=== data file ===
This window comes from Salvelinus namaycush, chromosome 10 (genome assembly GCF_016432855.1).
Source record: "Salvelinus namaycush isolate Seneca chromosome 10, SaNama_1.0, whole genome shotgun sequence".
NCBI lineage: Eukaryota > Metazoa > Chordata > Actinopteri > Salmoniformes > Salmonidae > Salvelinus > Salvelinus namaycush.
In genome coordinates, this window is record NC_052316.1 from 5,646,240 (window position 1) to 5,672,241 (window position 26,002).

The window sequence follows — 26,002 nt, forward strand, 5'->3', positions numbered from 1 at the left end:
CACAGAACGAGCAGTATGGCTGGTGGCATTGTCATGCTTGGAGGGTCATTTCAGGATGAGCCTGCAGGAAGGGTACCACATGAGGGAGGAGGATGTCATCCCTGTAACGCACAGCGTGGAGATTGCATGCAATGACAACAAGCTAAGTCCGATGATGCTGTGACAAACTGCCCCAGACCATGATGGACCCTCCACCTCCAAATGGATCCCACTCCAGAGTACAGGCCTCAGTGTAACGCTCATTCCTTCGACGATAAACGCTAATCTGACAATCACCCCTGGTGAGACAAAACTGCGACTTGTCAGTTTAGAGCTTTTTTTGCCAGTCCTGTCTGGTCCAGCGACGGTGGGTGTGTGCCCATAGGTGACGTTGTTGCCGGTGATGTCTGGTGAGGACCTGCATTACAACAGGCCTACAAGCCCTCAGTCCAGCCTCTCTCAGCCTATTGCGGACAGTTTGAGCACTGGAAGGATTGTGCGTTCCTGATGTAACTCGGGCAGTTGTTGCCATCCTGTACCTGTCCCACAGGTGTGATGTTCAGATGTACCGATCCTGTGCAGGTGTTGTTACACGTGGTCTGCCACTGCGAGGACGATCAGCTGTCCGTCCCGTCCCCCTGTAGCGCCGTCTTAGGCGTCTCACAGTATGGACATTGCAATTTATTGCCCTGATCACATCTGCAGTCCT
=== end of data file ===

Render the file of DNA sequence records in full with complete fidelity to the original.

This window comes from Salvelinus namaycush, chromosome 10 (genome assembly GCF_016432855.1).
Source record: "Salvelinus namaycush isolate Seneca chromosome 10, SaNama_1.0, whole genome shotgun sequence".
NCBI lineage: Eukaryota > Metazoa > Chordata > Actinopteri > Salmoniformes > Salmonidae > Salvelinus > Salvelinus namaycush.
In genome coordinates, this window is record NC_052316.1 from 5,646,240 (window position 1) to 5,672,241 (window position 26,002).

The window sequence follows — 26,002 nt, forward strand, 5'->3', positions numbered from 1 at the left end:
CACAGAACGAGCAGTATGGCTGGTGGCATTGTCATGCTTGGAGGGTCATTTCAGGATGAGCCTGCAGGAAGGGTACCACATGAGGGAGGAGGATGTCATCCCTGTAACGCACAGCGTGGAGATTGCATGCAATGACAACAAGCTAAGTCCGATGATGCTGTGACAAACTGCCCCAGACCATGATGGACCCTCCACCTCCAAATGGATCCCACTCCAGAGTACAGGCCTCAGTGTAACGCTCATTCCTTCGACGATAAACGCTAATCTGACAATCACCCCTGGTGAGACAAAACTGCGACTTGTCAGTTTAGAGCTTTTTTTGCCAGTCCTGTCTGGTCCAGCGACGGTGGGTGTGTGCCCATAGGTGACGTTGTTGCCGGTGATGTCTGGTGAGGACCTGCATTACAACAGGCCTACAAGCCCTCAGTCCAGCCTCTCTCAGCCTATTGCGGACAGTTTGAGCACTGGAAGGATTGTGCGTTCCTGATGTAACTCGGGCAGTTGTTGCCATCCTGTACCTGTCCCACAGGTGTGATGTTCAGATGTACCGATCCTGTGCAGGTGTTGTTACACGTGGTCTGCCACTGCGAGGACGATCAGCTGTCCGTCCCGTCCCCCTGTAGCGCCGTCTTAGGCGTCTCACAGTATGGACATTGCAATTTATTGCCCTGATCACATCTGCAGTCCT